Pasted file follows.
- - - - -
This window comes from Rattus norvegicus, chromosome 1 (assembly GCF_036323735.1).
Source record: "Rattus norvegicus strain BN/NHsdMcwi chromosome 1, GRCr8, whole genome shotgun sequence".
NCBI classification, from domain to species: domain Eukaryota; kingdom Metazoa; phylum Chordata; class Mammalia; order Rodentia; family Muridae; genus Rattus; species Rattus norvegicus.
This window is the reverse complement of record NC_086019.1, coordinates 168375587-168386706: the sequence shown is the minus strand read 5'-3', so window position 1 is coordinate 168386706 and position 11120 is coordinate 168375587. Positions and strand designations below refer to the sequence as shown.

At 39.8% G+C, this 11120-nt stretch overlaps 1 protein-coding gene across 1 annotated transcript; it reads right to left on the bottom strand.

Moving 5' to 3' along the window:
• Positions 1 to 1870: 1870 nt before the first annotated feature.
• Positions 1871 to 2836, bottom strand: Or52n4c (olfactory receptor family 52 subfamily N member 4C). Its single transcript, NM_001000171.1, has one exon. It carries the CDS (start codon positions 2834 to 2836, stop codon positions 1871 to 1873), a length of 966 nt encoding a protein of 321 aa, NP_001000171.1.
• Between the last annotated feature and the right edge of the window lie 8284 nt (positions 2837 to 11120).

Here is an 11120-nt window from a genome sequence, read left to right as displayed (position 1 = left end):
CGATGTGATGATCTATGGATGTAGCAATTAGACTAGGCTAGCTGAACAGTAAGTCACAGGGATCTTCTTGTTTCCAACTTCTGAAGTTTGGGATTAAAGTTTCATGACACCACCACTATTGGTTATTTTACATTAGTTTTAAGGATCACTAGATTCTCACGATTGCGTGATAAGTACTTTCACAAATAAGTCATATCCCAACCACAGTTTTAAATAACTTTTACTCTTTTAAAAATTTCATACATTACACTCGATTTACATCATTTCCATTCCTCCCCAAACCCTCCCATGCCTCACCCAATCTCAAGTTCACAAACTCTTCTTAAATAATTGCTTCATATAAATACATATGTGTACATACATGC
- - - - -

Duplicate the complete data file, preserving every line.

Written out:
This window comes from Rattus norvegicus, chromosome 1 (assembly GCF_036323735.1).
Source record: "Rattus norvegicus strain BN/NHsdMcwi chromosome 1, GRCr8, whole genome shotgun sequence".
NCBI classification, from domain to species: domain Eukaryota; kingdom Metazoa; phylum Chordata; class Mammalia; order Rodentia; family Muridae; genus Rattus; species Rattus norvegicus.
This window is the reverse complement of record NC_086019.1, coordinates 168375587-168386706: the sequence shown is the minus strand read 5'-3', so window position 1 is coordinate 168386706 and position 11120 is coordinate 168375587. Positions and strand designations below refer to the sequence as shown.

At 39.8% G+C, this 11120-nt stretch overlaps 1 protein-coding gene across 1 annotated transcript; it reads right to left on the bottom strand.

Moving 5' to 3' along the window:
• Positions 1 to 1870: 1870 nt before the first annotated feature.
• Positions 1871 to 2836, bottom strand: Or52n4c (olfactory receptor family 52 subfamily N member 4C). Its single transcript, NM_001000171.1, has one exon. It carries the CDS (start codon positions 2834 to 2836, stop codon positions 1871 to 1873), a length of 966 nt encoding a protein of 321 aa, NP_001000171.1.
• Between the last annotated feature and the right edge of the window lie 8284 nt (positions 2837 to 11120).

Here is an 11120-nt window from a genome sequence, read left to right as displayed (position 1 = left end):
CGATGTGATGATCTATGGATGTAGCAATTAGACTAGGCTAGCTGAACAGTAAGTCACAGGGATCTTCTTGTTTCCAACTTCTGAAGTTTGGGATTAAAGTTTCATGACACCACCACTATTGGTTATTTTACATTAGTTTTAAGGATCACTAGATTCTCACGATTGCGTGATAAGTACTTTCACAAATAAGTCATATCCCAACCACAGTTTTAAATAACTTTTACTCTTTTAAAAATTTCATACATTACACTCGATTTACATCATTTCCATTCCTCCCCAAACCCTCCCATGCCTCACCCAATCTCAAGTTCACAAACTCTTCTTAAATAATTGCTTCATATAAATACATATGTGTACATACATGC